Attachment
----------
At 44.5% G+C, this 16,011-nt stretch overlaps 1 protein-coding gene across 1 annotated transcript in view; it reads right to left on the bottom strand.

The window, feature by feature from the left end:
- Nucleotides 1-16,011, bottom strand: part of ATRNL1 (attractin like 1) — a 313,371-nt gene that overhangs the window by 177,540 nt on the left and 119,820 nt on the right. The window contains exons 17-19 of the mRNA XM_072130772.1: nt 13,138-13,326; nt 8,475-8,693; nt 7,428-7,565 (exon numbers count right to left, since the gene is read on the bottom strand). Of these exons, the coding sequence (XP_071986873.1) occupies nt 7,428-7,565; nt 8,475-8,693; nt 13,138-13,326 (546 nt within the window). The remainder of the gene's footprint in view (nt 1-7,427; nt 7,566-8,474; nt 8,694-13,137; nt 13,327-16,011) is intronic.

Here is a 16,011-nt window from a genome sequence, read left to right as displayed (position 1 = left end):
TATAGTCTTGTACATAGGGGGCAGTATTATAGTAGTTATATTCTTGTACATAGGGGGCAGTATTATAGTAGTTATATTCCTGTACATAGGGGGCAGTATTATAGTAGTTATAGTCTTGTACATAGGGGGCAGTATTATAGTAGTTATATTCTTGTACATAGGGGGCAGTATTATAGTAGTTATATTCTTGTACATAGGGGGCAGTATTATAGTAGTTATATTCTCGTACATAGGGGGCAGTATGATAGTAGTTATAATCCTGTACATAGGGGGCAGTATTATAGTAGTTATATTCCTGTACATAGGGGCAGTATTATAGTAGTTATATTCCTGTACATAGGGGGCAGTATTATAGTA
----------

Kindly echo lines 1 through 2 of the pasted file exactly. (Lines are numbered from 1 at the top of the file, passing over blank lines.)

At 44.5% G+C, this 16,011-nt stretch overlaps 1 protein-coding gene across 1 annotated transcript in view; it reads right to left on the bottom strand.

The window, feature by feature from the left end: